ENGLAND, October 23, 2022–former Prime Minister Boris Johnson has pulled out of the Conservative leadership race. Johnson did not have the majority votes to go on the ballot.
His withdrawal leaves the path open for Rishi Sunak, who has a chance of picking up the keys to Downing Street as early as today.
The former prime minister had the public backing of 59 Tory MPs – far short of the 100 required to be included on the ballot.
Mr. Sunak has more than 150 backers, a significant lead over Penny Mordaunt, who has 25.
We’ll find out at 2pm who has made it on to the ballot – and if Mr Sunak is the only one to reach this threshold, he will automatically become the UK’s third prime minister this year.
In his statement, Johnson said he had “cleared the very high hurdle of 102 nominations”, but came to the conclusion that “this is simply not the right time”.
Johnson added that although he was “attracted” to run because of the support from his colleagues, “you can’t govern effectively unless you have a united party in parliament”.
In response, Mr Sunak tweeted: “Although he has decided not to run for PM again, I truly hope he continues to contribute to public life at home and abroad.”
In another tweet, Sunak said “The United Kingdom is a great country but we face a profound economic crisis.” He added “That’s why I am standing to be Leader of the Conservative Party and your next Prime Minister.” Sunak said on Twitter, “I want to fix our economy, unite our Party and deliver for our country.
The United Kingdom is a great country but we face a profound economic crisis.— Rishi Sunak (@RishiSunak) October 23, 2022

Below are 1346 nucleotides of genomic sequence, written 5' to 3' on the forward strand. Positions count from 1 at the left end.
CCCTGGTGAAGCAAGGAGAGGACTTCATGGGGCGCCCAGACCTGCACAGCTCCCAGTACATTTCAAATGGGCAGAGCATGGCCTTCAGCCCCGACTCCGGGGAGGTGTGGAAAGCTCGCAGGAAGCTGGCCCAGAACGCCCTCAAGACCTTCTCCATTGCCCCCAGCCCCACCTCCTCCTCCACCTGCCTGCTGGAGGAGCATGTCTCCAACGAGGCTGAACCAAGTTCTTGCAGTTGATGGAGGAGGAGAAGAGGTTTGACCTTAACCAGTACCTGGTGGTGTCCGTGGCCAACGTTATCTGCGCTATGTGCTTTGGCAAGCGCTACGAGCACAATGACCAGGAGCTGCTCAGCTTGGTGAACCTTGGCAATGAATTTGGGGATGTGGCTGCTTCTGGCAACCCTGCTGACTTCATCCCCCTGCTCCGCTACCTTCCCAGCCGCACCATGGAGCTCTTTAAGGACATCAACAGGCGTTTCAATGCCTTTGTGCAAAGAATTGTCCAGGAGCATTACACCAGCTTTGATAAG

That’s why I am standing to be Leader of the Conservative Party and your next Prime Minister.
I want to fix our economy, unite our Party and deliver for our country. pic.twitter.com/BppG9CytAK
One of Mr Johnson’s key allies told Sky’s political editor Beth Rigby that he had said he thinks two-thirds of the party are against him and that he would be unable to govern like Liz Truss.
Another ally said the anti-Johnson coalition in parliament is “very loud” and “very motivated”.
The first Johnson backer to publicly switch to Mr Sunak was Nadhim Zahawi, the former chancellor, who tweeted “a day is a long time in politics”.
He had only endorsed Mr Johnson on Sunday morning.
On Sunday, several long-time allies of Mr Johnson – including Suella Braverman and Steve Baker – threw their support behind Mr Sunak.
Mr Baker, the former head of backbench Brexiteers, had warned Sky’s Sophy Ridge On Sunday that a potential comeback by Mr Johnson would be a “guaranteed disaster”.
Source: Sky News wrote the original article. Bee News Daily contributed.